As United Methodists, we share a common mission to “make disciples of Jesus Christ for the transformation of the world.” Many of our churches also face common issues that have the potential to hinder this mission. In this series, I address five of the most common barriers to congregational growth in spirituality, number, and community impact. Previously, I addressed lack of vision, waning worship, the challenge of moving beyond welcoming to invitation, and the need for intentional faith formation. This month, I close the series by turning attention to conflict resolution as a means of breaking through barriers to growth.
An age-old playground rhyme goes, “Sticks and stones may break my bones, but words will never hurt me.” I’ve often wondered why this adage is so often quoted because, in my experience, broken bones can mend, but the painful cuts from tongue and unresolved disputes open wounds that sometimes never truly heal. When conflict strikes the church, the scars can become immobilizing for a community dependent on the resilience of love and trust.
In a landmark survey of American congregations by Faith Communities Today (FACT), 75 percent of congregations reported some form of conflict in the five years preceding the survey. At any given time, about one-fifth of all congregations are in active conflict. Although conflict is widespread, it’s not to be taken lightly. Twenty-five percent of all congregations report conflict serious enough to have a lasting impact on congregational life. Without intentional, open, and honest efforts at resolution, church conflict doesn’t go away—people do. The most common negative consequences of conflict are members and leaders leaving and money being withheld.
That said, conflict itself is not the problem. Eighty percent of congregations that are considered highly vital experience conflict because of change and differing opinions about mission and ministry. However, they deal with conflict openly and observe some form of “fair fighting” contract, maintaining an attitude of mutual respect, a commitment to active listening to others, and a clear focus on the participants’ interdependence and mutual interests. A valuable summary of research and resources on congregational conflict can be viewed or downloaded at the Faith Communities website.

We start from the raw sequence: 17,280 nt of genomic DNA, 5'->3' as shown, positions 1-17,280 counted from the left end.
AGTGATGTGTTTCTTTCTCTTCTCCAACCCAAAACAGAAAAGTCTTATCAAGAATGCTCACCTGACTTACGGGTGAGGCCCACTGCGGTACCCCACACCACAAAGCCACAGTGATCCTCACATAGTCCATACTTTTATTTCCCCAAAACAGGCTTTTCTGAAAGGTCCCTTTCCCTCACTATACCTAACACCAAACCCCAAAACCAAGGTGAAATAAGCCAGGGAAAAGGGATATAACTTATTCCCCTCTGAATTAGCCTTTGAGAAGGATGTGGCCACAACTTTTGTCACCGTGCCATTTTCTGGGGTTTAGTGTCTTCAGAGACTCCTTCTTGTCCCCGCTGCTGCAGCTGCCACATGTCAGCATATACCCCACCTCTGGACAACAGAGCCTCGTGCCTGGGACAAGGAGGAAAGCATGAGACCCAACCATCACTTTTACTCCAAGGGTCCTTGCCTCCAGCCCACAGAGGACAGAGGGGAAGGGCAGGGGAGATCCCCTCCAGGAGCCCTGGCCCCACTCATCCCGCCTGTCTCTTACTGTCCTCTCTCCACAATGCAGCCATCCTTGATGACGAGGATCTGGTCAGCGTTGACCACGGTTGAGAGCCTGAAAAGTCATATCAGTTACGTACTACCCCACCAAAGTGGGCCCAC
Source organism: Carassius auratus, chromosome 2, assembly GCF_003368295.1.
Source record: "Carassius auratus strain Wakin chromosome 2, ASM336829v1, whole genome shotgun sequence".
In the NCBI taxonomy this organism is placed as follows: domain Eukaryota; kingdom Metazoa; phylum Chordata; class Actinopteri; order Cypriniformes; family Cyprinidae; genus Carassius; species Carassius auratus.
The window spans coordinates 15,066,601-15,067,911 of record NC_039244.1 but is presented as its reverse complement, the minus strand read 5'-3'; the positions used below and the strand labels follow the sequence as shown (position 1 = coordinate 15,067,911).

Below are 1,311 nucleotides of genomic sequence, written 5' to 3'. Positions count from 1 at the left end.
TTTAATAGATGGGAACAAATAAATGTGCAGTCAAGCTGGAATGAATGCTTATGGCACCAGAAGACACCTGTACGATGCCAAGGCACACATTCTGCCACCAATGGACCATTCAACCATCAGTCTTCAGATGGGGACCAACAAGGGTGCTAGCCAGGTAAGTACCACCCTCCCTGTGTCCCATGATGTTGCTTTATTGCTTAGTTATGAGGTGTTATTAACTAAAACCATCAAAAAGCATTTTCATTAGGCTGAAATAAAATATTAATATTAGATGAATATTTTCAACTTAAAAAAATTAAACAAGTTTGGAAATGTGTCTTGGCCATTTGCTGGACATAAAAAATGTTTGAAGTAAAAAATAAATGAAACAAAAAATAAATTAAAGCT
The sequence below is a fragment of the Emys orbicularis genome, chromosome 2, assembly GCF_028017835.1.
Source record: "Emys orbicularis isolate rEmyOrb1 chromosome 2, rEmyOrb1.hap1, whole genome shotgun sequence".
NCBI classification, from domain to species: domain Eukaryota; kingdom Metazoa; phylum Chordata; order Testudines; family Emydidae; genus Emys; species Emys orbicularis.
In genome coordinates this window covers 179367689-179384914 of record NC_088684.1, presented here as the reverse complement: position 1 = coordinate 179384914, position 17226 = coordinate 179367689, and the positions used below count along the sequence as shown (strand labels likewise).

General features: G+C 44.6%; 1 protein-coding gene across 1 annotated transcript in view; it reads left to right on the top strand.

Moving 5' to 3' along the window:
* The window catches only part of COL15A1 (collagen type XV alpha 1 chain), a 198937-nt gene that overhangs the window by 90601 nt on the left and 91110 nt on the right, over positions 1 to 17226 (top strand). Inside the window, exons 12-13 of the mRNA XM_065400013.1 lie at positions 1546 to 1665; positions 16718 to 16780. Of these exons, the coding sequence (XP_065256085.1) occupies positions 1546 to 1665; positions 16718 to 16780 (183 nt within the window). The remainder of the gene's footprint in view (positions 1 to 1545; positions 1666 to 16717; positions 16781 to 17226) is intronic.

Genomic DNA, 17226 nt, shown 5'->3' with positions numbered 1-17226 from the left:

The results of a Christianity Today poll revealed that 78 percent of churches wait too long to seek outside assistance. When “stewing and brewing” persists without constructive outlets, damage far beyond the presenting problem can occur. In the Minnesota Annual Conference, such painful procrastination need not occur; resources are at our disposal, including a trained conflict transformation team, templates for staff/parish covenants for conduct, and grants to assist with “Rule of Christ” training and circle processes for facilitated, constructive communication. A call to your district superintendent or the office of congregational development can connect you with these valuable tools and support systems.
Kay Roberts, a member of our Minnesota Conference conflict transformation team, reflects on her experience:
I have found that most churches want to get back to ‘being church.’ They just don’t know how to begin talking with one another in ways that move the church toward greater health in order to once again hear God’s call. Learning new methods of resolving conflict can actually strengthen a church and help members grow in their faith by gaining some biblically-based, life-equipping skills. Resolving conflict and finding healthy ways to be the body of Christ is the work of all church members. Making a commitment to God, one another, and yourself to be a reflection of Christ’s love takes effort. Perhaps it’s a good opportunity to remember that ‘speaking our truth—in love’ is a vital part of our faith journey.
As with any adversity, conflict can either make us better or bitter. It’s whether we approach conflict in faith or avoid conflict in fear that determines whether a church is strengthened or shattered. “For where two or three are gathered in my name, I’m there with them.” Matthew 18:20, CEB.
Dan Johnson is now the Twin Cities District superintendent for the Minnesota Annual Conference of the United Methodist Church. He used to be director of congregational development and Reach • Renew • Rejoice.
Minnesota Annual Conference of the United Methodist Church